As global focus shifts to South Asia and the Indian Ocean region, US Secretary of Defence Leon Panetta sought India's cooperation to jointly counter China. India declined saying it doesn't share the US perceptions on the Asia-Pacific region and yet Defence Minister AK Antony, obliquely referring to China and dispute around South-China Sea, said: "Large parts of the common seas cannot be declared exclusive to any one country or group."
So what is India's trump card in ensuring its control and dominance over the Indian Ocean and the Asia-Pacific region? The answer may well be INS Satpura.
The latest stealth warship in the Navy's stable, INS Satpura will put India in the league of six other countries which own such a ship. But how exactly will it help?
"It's all about who finds the enemy first. Stealth allows us to sneak closer to the enemy and not only that, it makes the job of enemy difficult when they come looking for you," said Lieutenant Commander Nitin Oberoi.
But this apart, the ship has several more features like never before. It has a heavy and medium gun to take on close targets, Shtil air defence system that can destroy anything within 30 km, Klub surface-to-surface-missiles to hit targets beyond the horizon and Barack surface-to-air missiles.
But stealth and increased fire power are not all. What adds to the Navy's capability is the speed at which this ship can operate.
Built by the state-owned Mazagon Dockyards Limited, INS Satpura is a 143-metre-long Shivalik-class warship with 6,200-tonne displacement, and the power it generates is about 600 SUVs pulling an object forward. It can reach upto a speed of 30 knots which is about 60 km per hour.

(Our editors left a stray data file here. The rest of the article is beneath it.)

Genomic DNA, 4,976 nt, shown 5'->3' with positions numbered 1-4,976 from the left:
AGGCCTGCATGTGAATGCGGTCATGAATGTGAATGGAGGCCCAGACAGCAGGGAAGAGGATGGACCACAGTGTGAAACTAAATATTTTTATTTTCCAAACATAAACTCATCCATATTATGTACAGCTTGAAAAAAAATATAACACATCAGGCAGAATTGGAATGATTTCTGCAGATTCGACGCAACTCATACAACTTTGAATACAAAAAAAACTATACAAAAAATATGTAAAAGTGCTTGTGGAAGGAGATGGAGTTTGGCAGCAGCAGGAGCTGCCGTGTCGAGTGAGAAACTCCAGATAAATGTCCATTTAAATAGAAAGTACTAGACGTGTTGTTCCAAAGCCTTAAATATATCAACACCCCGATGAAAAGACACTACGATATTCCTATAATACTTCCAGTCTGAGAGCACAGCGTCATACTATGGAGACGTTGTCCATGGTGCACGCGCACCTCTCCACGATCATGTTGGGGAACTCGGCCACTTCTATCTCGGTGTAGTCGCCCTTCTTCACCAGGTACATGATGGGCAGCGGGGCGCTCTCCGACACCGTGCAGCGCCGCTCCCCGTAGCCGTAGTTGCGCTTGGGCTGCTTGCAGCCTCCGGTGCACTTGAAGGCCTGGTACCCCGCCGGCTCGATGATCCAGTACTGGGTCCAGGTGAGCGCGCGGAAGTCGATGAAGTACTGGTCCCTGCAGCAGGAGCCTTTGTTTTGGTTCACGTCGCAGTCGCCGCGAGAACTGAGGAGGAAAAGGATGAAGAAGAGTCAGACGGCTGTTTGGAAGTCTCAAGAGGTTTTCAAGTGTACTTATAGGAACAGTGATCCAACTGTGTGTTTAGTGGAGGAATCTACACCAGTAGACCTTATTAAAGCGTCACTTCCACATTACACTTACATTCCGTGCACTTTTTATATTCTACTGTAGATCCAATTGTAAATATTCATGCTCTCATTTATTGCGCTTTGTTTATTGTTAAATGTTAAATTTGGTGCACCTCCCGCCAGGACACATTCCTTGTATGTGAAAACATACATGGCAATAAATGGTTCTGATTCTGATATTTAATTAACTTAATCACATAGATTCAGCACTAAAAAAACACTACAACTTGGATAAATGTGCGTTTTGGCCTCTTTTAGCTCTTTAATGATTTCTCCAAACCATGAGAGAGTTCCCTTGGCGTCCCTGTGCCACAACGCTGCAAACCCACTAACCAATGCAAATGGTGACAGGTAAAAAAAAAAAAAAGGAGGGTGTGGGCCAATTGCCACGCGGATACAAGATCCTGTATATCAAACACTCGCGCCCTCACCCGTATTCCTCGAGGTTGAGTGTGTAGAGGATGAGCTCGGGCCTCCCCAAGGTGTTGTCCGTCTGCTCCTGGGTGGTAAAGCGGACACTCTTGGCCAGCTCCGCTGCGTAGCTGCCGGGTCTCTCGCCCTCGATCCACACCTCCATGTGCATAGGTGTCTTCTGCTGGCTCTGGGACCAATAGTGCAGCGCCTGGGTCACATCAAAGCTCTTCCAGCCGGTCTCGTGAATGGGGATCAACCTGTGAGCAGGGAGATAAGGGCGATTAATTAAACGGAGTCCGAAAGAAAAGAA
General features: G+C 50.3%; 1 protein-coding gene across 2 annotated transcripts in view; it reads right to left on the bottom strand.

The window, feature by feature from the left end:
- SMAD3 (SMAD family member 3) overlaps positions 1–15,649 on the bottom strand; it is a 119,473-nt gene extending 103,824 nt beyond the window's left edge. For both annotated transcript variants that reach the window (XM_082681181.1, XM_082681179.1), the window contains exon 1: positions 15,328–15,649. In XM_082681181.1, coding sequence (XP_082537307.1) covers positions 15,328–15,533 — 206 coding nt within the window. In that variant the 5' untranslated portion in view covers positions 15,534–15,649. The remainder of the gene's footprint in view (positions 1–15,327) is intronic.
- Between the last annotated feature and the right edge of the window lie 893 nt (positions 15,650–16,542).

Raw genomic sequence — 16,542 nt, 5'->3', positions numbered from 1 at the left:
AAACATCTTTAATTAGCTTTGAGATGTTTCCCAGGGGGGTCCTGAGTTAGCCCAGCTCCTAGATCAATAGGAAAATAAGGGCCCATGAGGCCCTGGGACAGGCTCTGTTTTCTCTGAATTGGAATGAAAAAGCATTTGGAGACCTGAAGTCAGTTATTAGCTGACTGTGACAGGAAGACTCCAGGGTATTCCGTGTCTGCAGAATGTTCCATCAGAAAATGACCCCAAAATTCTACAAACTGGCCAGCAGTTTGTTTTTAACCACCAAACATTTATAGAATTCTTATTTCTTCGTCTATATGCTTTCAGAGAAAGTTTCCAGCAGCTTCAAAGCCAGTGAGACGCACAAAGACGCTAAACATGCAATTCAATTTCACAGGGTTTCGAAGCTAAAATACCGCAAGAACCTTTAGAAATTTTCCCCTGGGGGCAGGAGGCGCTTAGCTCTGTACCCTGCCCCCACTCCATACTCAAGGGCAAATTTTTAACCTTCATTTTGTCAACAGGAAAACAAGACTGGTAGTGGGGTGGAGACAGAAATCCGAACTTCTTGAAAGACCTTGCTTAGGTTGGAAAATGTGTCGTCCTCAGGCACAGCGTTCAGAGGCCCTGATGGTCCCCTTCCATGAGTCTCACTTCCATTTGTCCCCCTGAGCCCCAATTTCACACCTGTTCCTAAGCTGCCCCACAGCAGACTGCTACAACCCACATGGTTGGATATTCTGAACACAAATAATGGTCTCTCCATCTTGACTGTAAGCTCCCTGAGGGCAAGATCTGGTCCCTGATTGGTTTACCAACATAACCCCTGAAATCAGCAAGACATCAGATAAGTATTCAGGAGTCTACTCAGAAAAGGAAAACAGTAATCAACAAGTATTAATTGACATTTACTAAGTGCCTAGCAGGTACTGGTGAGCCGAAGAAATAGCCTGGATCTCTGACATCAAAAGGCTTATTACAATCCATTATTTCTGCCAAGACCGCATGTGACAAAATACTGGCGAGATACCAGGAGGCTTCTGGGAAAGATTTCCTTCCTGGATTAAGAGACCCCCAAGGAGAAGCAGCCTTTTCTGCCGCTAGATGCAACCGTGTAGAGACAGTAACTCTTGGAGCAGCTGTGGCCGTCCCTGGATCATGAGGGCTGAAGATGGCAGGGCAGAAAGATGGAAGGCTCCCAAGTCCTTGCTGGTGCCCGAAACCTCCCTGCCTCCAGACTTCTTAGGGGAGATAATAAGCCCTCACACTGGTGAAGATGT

What it means is that the ship can sneak in, hit hard and run away fast. That's possible due to an array of censors that allow looking deep into enemy territory.
"I am completely networked. I can see where our assets are, look at the pictures on a real time basis, see what's happening around them and instantly decide what to do," said Captain Sharad Mohan.
This brings about a sea change in the way the Indian Navy functions. Everything from starting engines to closing doors can now be done at the click of button through computers, which means lesser manpower and better working conditions.
"In earlier ships, there were no air conditioners but this has a great AC. Water was problem in earlier ships, you couldn't take bath for days. Today, you have hot and cold water 24 hours. Earlier you believed in working, today we believe in working smart," said Sahu.
Over the next five years, the Indian Navy will add at least 46 ships to its fleet; it will also have two aircraft battlegroups by the year-end. India's second aircraft carrier, INS Vikramaditya, will join the fleet this year along with three more stealth frigates. Besides INS Chakra - the nuclear powered submarine - that joined fleet this year, INS Arihant the nuclear powered submarine that will carry nuclear missiles being built in India will go through sea trials this year.
The Navy will also get Kolkata class stealth Destroyer next year.
There is a silent yet a definitive change that the Navy is going through and the INS Satpura embodies that change. It has sensors for air, surface and sub-surface surveillance, electronic support and counter equipment and decoys for soft kill measures.
One thing is clear: While India may not have joined the US bandwagon to counter China, it is developing its own muscle and sea legs so that it can effectively police the Indian Ocean region.